Your day's organized by two simple forces: the El, which determines your traveling, and food, which is delicious and keeps you from dying. Align your wanderings with your chow, with Ari Bendersky's new column, Degus-EL-Station.
Degustation: a culinary term meaning "a careful, appreciative tasting of various foods."
El: that noisy rail jalopy that takes you to other hoods on the cheap.
NEXT STOP: Kedzie (Brown Line)
This one-two punch of Middle Eastern magic will satisfy anyone with a serious hunger but a small budget. Literally steps from the Kedzie Brown Line stop in a nondescript strip mall, Salam and Nazareth Sweets are little bits of heaven possibly sent from Muhammad himself.
Start at Salam. This small spot with a walk-up counter, some tables and a few Holy Land posters makes up in taste what it lacks in décor. Bonus: you could easily leave here with a meal for two for under $10.
The most popular items are the sandwiches: falafel, beef shawerma and chicken shawerma. They don't come with much other than toppings (usually tahini or other sauce and tomato, maybe some onions) but are filled with incredible flavor -- you may wonder if you're in Jerusalem. Do yourself a favor and get an order of the creamy hummus; you won't regret it.
For a bigger meal, go for the combination plate: shish kabob (beef skewers), shish taouk (chicken skewers), kifta kabob (minced meat) and shawerma served with pita, salad and rice or hummus, for just $10.99. If you're crafty, you can do what we did and order a dozen falafel ($2.99), a Jerusalem salad ($2.99), some pita and a bit of tahini—all for about $11—and make your falafel sandwiches at home or work so they don't get soggy on the ride.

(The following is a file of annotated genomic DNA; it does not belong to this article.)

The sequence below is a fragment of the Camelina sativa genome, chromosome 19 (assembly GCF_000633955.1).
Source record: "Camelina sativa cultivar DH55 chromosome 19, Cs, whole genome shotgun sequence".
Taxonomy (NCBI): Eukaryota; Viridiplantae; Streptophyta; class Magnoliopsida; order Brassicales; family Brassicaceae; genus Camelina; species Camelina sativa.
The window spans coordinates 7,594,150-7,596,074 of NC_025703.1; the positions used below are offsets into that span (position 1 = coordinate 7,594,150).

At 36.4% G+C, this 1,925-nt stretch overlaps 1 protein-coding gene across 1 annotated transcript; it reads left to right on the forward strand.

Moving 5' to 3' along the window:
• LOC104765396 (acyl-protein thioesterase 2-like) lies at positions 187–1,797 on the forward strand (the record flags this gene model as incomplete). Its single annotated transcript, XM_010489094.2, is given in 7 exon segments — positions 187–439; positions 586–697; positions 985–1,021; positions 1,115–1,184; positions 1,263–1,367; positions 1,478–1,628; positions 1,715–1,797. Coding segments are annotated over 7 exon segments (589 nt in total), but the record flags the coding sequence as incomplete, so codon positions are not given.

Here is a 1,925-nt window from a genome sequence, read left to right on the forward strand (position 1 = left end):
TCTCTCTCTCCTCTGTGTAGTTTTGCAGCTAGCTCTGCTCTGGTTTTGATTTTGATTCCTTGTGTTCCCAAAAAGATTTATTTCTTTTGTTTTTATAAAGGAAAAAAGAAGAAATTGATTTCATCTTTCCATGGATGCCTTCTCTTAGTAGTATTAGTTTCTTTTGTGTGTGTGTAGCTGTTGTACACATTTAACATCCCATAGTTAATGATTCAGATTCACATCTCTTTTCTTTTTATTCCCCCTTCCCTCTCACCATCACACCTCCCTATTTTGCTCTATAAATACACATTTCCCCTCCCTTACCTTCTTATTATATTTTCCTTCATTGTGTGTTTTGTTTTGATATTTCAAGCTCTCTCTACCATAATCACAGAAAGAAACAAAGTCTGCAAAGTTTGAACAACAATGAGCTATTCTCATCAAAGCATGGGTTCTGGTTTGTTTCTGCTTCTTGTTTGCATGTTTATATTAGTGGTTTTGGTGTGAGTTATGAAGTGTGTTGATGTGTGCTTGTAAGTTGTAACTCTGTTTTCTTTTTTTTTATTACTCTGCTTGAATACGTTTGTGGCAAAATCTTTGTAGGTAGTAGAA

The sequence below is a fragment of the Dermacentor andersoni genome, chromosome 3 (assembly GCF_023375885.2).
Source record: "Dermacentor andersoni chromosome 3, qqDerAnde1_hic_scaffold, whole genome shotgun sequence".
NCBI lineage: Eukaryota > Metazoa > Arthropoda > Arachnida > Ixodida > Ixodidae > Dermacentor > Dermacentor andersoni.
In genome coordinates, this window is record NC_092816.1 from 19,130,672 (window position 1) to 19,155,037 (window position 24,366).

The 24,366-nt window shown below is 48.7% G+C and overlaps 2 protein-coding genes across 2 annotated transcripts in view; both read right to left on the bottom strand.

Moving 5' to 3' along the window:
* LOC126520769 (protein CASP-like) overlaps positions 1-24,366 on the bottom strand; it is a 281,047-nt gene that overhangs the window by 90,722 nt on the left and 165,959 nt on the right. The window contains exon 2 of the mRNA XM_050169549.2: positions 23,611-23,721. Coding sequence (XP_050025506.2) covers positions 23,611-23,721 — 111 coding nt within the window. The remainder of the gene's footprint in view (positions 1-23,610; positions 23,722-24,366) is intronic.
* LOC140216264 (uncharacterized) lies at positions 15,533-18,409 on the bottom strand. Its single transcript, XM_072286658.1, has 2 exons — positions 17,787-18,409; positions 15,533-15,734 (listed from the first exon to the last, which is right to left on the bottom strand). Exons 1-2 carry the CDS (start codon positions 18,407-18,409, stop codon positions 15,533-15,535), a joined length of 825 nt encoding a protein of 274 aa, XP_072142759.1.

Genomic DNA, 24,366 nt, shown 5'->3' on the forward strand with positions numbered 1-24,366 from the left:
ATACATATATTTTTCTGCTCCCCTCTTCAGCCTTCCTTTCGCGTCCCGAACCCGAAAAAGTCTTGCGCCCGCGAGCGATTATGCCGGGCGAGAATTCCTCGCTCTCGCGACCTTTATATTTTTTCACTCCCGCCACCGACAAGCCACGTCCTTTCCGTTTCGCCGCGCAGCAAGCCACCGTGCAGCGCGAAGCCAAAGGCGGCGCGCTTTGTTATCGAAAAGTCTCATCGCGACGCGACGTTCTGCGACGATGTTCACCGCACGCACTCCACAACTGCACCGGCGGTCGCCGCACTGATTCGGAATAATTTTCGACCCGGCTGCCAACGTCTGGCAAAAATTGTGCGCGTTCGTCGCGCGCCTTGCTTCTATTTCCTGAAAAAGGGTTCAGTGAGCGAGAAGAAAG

After your meal, walk next door and grab dessert. Nazareth Sweets makes everything on site and you'll marvel at the rich flavors lined in the glass cases. You can stock up on items like knafeh (baked Nabulsi cheese with sweet honey and baked shredded filo); sweet butter cookies filled with either pistachio, dates or walnuts; cheese- or cream-filled fatayer; date-filled sesame sticks; or some of the lightest, flakiest chopped pistachio- and honey-filled baklava you've ever tasted. Seriously. You'd be hard-pressed to find better baklava in the city. Sorry, Greektown.
Most pastries run anywhere from $0.50 a piece to $7 a box and are great for home, the office or even a dinner party. There's no reason to keep these to yourself.
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Ari Bendersky is a food, wine and lifestyle journalist and the creator of SomethingGlorious.com. He also contributes articles locally to Huffington Post, Time Out Chicago, Michigan Avenue, Concierge Preferred, Tasting Table and more. Follow him on twitter: twitter.com/aribendersky